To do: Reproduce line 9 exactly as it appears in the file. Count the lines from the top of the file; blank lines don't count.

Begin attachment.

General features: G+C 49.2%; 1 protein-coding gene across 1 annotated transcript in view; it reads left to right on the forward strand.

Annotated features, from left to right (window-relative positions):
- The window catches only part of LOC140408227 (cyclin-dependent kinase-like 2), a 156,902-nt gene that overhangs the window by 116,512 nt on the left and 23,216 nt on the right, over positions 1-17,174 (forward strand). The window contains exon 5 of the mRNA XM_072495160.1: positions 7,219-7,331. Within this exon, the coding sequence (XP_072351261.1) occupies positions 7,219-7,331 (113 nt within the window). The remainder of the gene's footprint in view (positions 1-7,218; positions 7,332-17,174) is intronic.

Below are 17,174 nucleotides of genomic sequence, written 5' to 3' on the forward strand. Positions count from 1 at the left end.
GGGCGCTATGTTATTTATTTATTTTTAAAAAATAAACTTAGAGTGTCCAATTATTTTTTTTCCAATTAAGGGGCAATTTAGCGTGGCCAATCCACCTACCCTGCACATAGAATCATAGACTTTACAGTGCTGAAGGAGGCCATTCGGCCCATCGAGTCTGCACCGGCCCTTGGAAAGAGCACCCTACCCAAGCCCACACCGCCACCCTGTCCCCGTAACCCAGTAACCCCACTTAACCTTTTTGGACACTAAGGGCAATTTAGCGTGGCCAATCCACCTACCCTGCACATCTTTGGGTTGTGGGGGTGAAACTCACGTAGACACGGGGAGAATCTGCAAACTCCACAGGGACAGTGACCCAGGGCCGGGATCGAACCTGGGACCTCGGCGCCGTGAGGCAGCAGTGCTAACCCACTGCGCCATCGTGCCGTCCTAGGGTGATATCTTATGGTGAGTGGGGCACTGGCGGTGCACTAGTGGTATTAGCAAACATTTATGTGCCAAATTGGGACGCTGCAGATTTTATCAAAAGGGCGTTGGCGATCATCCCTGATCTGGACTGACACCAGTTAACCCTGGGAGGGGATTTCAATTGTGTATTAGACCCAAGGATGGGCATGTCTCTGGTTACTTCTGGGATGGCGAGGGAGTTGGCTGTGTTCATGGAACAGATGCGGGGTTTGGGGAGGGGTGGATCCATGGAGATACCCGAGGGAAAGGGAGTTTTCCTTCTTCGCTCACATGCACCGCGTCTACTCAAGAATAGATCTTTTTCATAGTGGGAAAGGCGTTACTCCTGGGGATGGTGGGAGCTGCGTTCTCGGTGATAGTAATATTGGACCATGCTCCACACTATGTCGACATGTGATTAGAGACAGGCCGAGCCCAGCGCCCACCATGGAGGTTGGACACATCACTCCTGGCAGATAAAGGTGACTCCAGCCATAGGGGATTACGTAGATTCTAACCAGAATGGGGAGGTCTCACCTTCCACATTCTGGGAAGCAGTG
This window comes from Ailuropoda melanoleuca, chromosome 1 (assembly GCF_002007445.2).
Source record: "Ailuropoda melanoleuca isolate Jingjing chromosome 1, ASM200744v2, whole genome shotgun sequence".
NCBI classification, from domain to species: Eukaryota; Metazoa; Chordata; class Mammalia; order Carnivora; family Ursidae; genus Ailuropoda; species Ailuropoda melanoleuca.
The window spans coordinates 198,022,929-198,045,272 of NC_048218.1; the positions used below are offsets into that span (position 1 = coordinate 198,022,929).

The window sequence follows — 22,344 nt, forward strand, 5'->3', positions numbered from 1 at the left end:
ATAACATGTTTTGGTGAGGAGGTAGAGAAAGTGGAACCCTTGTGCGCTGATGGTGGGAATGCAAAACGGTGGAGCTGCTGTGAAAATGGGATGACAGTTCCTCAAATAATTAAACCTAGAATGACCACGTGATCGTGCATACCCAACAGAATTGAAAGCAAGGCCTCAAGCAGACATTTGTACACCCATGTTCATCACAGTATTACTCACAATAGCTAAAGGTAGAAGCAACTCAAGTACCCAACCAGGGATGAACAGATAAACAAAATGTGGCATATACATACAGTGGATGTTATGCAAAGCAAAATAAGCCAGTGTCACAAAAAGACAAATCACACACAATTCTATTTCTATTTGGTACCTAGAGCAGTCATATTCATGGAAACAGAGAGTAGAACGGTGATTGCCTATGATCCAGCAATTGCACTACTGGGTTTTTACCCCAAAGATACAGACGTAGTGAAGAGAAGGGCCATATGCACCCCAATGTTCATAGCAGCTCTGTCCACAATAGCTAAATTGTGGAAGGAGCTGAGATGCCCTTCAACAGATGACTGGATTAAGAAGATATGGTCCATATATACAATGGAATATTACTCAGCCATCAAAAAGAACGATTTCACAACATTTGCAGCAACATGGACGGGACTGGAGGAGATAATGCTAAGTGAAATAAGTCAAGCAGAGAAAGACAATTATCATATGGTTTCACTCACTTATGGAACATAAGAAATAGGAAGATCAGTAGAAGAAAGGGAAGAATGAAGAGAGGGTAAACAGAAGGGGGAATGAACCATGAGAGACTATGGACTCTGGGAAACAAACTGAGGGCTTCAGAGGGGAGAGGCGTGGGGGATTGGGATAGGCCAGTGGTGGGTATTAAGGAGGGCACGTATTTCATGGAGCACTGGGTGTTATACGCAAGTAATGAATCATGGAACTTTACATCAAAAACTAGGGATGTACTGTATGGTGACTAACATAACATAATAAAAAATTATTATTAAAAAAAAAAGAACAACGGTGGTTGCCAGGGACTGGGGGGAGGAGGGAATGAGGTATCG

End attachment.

The window spans coordinates 198,022,929-198,045,272 of NC_048218.1; the positions used below are offsets into that span (position 1 = coordinate 198,022,929).